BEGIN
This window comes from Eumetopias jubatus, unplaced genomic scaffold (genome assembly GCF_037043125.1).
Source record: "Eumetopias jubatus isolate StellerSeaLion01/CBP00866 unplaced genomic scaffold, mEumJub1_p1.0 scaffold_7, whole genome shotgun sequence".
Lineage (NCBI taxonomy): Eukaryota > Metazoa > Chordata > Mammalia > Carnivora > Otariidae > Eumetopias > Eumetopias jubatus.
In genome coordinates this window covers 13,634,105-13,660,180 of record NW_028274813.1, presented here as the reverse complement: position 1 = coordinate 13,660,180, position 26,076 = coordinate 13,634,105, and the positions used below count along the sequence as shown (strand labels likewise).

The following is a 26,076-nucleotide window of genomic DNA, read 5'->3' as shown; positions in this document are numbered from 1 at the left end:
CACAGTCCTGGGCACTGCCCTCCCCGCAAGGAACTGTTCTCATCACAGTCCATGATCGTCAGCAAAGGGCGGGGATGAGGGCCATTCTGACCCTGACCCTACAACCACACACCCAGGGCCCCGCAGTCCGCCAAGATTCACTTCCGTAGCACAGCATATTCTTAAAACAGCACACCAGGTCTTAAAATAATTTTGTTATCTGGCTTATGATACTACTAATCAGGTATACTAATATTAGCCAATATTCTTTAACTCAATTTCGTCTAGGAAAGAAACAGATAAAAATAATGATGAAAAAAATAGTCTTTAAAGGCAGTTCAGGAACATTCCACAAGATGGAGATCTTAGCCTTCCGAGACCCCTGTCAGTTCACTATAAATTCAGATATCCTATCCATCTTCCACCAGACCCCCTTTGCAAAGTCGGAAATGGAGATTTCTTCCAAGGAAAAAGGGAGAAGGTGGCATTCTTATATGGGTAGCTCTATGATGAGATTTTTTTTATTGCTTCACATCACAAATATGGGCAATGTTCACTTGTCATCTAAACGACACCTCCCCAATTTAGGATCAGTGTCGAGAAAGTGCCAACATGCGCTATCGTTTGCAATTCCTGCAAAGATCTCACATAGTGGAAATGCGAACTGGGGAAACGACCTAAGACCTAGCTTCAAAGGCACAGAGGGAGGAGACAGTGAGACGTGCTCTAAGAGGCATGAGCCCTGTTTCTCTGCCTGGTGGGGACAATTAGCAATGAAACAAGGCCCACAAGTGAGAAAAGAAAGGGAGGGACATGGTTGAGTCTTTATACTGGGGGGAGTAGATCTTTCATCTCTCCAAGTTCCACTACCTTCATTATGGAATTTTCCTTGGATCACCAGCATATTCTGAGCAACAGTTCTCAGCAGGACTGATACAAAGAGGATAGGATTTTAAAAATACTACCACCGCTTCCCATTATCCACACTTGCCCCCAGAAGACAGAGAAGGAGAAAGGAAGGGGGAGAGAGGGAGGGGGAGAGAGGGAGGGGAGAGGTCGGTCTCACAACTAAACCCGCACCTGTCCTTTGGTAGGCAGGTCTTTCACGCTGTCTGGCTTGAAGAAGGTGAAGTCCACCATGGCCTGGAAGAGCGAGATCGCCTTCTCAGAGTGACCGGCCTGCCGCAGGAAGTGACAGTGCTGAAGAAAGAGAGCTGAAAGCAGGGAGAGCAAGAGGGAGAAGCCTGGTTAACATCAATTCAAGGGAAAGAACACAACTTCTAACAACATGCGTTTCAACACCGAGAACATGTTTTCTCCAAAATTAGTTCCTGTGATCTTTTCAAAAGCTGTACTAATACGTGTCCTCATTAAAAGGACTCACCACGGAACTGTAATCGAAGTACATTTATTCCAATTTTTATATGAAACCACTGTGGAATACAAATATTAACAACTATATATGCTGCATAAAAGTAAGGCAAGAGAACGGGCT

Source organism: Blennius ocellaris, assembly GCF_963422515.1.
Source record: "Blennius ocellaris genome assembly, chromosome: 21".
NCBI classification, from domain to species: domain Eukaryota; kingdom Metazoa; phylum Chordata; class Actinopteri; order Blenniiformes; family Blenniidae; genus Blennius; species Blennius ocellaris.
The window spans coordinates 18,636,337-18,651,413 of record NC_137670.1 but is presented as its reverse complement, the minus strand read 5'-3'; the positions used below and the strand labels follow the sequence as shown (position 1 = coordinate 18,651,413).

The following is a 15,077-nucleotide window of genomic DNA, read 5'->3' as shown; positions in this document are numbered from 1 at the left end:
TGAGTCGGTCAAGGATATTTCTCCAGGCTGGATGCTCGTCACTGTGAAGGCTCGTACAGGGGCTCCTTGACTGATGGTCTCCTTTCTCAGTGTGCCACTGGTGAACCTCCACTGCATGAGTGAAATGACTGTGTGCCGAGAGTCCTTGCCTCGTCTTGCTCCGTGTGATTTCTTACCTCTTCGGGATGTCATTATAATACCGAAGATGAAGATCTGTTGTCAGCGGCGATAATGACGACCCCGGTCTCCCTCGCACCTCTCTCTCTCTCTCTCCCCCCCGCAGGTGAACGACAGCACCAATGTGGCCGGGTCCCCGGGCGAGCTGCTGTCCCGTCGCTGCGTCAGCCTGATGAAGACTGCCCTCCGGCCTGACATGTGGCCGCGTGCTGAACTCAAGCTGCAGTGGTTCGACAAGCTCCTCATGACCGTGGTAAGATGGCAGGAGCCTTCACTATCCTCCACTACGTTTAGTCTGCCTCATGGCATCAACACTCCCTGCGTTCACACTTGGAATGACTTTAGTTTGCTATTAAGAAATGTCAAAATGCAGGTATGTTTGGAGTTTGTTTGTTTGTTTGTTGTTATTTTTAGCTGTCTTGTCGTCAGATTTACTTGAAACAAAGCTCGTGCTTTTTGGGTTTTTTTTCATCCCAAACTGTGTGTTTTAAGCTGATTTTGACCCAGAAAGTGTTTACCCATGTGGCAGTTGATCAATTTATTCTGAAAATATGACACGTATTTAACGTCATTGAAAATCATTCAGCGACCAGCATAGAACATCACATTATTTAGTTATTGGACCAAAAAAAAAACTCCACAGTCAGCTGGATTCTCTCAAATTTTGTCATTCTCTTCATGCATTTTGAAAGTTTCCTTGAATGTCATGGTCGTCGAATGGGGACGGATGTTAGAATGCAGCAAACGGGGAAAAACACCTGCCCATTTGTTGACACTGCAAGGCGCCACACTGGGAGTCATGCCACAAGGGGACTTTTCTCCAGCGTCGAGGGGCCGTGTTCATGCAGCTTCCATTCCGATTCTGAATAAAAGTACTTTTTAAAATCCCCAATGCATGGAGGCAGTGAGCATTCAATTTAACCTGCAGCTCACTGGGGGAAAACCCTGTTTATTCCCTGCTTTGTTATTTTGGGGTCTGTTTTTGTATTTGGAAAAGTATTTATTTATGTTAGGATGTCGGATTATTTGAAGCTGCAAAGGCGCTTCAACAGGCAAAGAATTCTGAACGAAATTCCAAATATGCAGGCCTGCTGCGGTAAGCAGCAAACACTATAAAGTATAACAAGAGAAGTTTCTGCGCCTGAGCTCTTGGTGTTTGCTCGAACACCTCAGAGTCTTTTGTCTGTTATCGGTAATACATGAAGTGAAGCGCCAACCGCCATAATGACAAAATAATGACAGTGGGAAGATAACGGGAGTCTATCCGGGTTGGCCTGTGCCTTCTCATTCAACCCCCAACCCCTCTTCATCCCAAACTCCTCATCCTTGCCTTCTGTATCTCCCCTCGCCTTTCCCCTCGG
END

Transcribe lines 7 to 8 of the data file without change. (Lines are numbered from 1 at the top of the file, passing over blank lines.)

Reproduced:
Source organism: Blennius ocellaris, assembly GCF_963422515.1.
Source record: "Blennius ocellaris genome assembly, chromosome: 21".